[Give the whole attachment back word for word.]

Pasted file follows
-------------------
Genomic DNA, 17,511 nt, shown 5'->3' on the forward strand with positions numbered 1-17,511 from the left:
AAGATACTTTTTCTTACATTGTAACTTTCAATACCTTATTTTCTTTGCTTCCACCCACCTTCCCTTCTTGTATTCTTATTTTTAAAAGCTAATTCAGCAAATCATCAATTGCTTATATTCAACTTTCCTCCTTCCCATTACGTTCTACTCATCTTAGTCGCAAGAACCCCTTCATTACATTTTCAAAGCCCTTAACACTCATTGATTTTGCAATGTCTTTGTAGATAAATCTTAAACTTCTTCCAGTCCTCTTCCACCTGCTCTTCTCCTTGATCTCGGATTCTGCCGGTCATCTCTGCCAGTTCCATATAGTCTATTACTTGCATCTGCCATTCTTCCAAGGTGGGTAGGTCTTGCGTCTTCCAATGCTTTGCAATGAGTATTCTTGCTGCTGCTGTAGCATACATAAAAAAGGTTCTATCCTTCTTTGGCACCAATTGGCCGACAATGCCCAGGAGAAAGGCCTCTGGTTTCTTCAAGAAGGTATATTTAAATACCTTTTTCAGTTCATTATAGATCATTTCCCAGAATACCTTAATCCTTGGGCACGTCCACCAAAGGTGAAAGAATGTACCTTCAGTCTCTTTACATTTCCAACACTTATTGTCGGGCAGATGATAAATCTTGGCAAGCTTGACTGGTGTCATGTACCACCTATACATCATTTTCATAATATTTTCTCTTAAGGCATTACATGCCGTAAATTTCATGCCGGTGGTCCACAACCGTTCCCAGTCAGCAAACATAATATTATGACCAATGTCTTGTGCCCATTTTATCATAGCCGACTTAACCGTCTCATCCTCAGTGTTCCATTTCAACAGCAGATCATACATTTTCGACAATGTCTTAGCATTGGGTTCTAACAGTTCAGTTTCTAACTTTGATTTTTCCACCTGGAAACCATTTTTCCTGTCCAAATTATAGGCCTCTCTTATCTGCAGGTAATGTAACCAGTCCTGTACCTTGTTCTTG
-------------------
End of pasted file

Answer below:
Genomic DNA, 17,511 nt, shown 5'->3' on the forward strand with positions numbered 1-17,511 from the left:
AAGATACTTTTTCTTACATTGTAACTTTCAATACCTTATTTTCTTTGCTTCCACCCACCTTCCCTTCTTGTATTCTTATTTTTAAAAGCTAATTCAGCAAATCATCAATTGCTTATATTCAACTTTCCTCCTTCCCATTACGTTCTACTCATCTTAGTCGCAAGAACCCCTTCATTACATTTTCAAAGCCCTTAACACTCATTGATTTTGCAATGTCTTTGTAGATAAATCTTAAACTTCTTCCAGTCCTCTTCCACCTGCTCTTCTCCTTGATCTCGGATTCTGCCGGTCATCTCTGCCAGTTCCATATAGTCTATTACTTGCATCTGCCATTCTTCCAAGGTGGGTAGGTCTTGCGTCTTCCAATGCTTTGCAATGAGTATTCTTGCTGCTGCTGTAGCATACATAAAAAAGGTTCTATCCTTCTTTGGCACCAATTGGCCGACAATGCCCAGGAGAAAGGCCTCTGGTTTCTTCAAGAAGGTATATTTAAATACCTTTTTCAGTTCATTATAGATCATTTCCCAGAATACCTTAATCCTTGGGCACGTCCACCAAAGGTGAAAGAATGTACCTTCAGTCTCTTTACATTTCCAACACTTATTGTCGGGCAGATGATAAATCTTGGCAAGCTTGACTGGTGTCATGTACCACCTATACATCATTTTCATAATATTTTCTCTTAAGGCATTACATGCCGTAAATTTCATGCCGGTGGTCCACAACCGTTCCCAGTCAGCAAACATAATATTATGACCAATGTCTTGTGCCCATTTTATCATAGCCGACTTAACCGTCTCATCCTCAGTGTTCCATTTCAACAGCAGATCATACATTTTCGACAATGTCTTAGCATTGGGTTCTAACAGTTCAGTTTCTAACTTTGATTTTTCCACCTGGAAACCATTTTTCCTGTCCAAATTATAGGCCTCTCTTATCTGCAGGTAATGTAACCAGTCCTGTACCTTGTTCTTG